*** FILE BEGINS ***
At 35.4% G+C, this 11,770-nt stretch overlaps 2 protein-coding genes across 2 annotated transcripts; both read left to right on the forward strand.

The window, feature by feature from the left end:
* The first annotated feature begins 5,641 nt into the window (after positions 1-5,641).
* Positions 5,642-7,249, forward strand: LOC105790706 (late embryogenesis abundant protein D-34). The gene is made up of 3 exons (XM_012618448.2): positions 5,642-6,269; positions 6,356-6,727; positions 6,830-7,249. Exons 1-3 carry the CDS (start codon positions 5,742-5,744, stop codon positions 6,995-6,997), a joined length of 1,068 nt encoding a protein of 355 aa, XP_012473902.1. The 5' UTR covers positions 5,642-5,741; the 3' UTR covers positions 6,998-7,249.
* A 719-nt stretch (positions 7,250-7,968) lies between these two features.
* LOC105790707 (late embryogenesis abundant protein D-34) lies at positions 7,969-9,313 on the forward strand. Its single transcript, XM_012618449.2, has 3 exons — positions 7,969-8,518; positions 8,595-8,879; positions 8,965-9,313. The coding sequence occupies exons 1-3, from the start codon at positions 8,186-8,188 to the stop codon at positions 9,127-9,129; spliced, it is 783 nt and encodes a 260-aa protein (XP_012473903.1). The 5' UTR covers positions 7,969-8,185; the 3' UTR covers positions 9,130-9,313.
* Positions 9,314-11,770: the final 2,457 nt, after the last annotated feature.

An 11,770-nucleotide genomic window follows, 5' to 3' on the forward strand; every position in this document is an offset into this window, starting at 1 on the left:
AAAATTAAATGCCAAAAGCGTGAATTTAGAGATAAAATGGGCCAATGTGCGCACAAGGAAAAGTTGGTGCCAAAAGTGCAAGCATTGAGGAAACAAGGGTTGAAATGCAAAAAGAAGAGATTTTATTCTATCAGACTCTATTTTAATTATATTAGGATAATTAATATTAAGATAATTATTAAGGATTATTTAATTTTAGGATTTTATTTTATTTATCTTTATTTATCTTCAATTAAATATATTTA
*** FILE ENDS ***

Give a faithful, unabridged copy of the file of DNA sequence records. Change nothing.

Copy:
At 35.4% G+C, this 11,770-nt stretch overlaps 2 protein-coding genes across 2 annotated transcripts; both read left to right on the forward strand.

The window, feature by feature from the left end:
* The first annotated feature begins 5,641 nt into the window (after positions 1-5,641).
* Positions 5,642-7,249, forward strand: LOC105790706 (late embryogenesis abundant protein D-34). The gene is made up of 3 exons (XM_012618448.2): positions 5,642-6,269; positions 6,356-6,727; positions 6,830-7,249. Exons 1-3 carry the CDS (start codon positions 5,742-5,744, stop codon positions 6,995-6,997), a joined length of 1,068 nt encoding a protein of 355 aa, XP_012473902.1. The 5' UTR covers positions 5,642-5,741; the 3' UTR covers positions 6,998-7,249.
* A 719-nt stretch (positions 7,250-7,968) lies between these two features.
* LOC105790707 (late embryogenesis abundant protein D-34) lies at positions 7,969-9,313 on the forward strand. Its single transcript, XM_012618449.2, has 3 exons — positions 7,969-8,518; positions 8,595-8,879; positions 8,965-9,313. The coding sequence occupies exons 1-3, from the start codon at positions 8,186-8,188 to the stop codon at positions 9,127-9,129; spliced, it is 783 nt and encodes a 260-aa protein (XP_012473903.1). The 5' UTR covers positions 7,969-8,185; the 3' UTR covers positions 9,130-9,313.
* Positions 9,314-11,770: the final 2,457 nt, after the last annotated feature.

An 11,770-nucleotide genomic window follows, 5' to 3' on the forward strand; every position in this document is an offset into this window, starting at 1 on the left:
AAAATTAAATGCCAAAAGCGTGAATTTAGAGATAAAATGGGCCAATGTGCGCACAAGGAAAAGTTGGTGCCAAAAGTGCAAGCATTGAGGAAACAAGGGTTGAAATGCAAAAAGAAGAGATTTTATTCTATCAGACTCTATTTTAATTATATTAGGATAATTAATATTAAGATAATTATTAAGGATTATTTAATTTTAGGATTTTATTTTATTTATCTTTATTTATCTTCAATTAAATATATTTA